Sweetwater's power amp buying guide: matching amplifiers to speakers
Matching Amps to Speakers
B212XL Passive PA speaker
When you’re matching a power amp to a PA speaker setup, a good rule of thumb is to pick an amplifier that can deliver power equal to twice the speaker’s program rating. This means a speaker with a “nominal impedance” of 8 ohms and a program power rating of 350 watts will require an amplifier that can produce 700 watts into an 8-ohm load. For a stereo pair of speakers, the amplifier should be rated at 700 watts per channel into 8 ohms. A quality professional loudspeaker can handle transient peaks above its power rating if they occur.
Using an amp with some extra “headroom” will help assure that only clean, undistorted power gets to your speakers. Headroom is the difference between the normal operating level of an amplifier, and the maximum level that the amp can pass without distorting. Music has wide variations in dynamic range; without enough headroom, you’ll find your gear clipping (distorting) far too frequently! Some professional amplifiers are designed so they have additional headroom. These amps can cleanly reproduce transient peaks that exceed their rated power. In this case select a model with an output power rating equal to the program power rating of the speaker. Consult the amplifier manufacturer or owner’s manual to learn more.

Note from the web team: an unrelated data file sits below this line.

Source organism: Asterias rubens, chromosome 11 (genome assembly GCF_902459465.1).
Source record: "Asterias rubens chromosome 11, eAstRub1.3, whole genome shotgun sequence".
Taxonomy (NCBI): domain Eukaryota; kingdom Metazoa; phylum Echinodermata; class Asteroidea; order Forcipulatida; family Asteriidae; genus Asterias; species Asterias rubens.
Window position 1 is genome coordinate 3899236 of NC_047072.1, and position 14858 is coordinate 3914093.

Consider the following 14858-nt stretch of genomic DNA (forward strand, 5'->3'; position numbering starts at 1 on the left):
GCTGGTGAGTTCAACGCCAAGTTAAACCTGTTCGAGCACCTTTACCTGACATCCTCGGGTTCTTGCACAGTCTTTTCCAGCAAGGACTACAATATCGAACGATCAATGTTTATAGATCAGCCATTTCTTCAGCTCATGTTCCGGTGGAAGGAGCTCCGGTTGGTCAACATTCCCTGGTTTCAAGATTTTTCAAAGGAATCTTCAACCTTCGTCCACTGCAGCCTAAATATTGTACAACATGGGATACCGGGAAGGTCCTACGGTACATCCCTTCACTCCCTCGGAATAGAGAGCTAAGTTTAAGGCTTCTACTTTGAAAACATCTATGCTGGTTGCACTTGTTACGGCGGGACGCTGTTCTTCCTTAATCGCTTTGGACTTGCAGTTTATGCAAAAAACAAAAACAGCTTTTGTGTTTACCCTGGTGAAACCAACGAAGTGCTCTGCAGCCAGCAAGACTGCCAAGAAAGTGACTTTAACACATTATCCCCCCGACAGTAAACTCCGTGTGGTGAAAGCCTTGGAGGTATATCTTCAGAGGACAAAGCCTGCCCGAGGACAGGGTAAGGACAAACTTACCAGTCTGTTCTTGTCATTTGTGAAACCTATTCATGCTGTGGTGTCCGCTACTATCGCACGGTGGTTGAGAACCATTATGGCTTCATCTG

In some applications, such as critical listening in a studio environment, it is important to maintain peak transient capability. For these applications, use an amplifier that can deliver two- to four-times more power than the speaker’s program power rating.
If budget restraints or legacy equipment force you to use an amplifier with less power, extreme care should be taken to see that the amplifier is not driven into clipping. It may surprise you to learn that low power can result in damage to your speaker or system.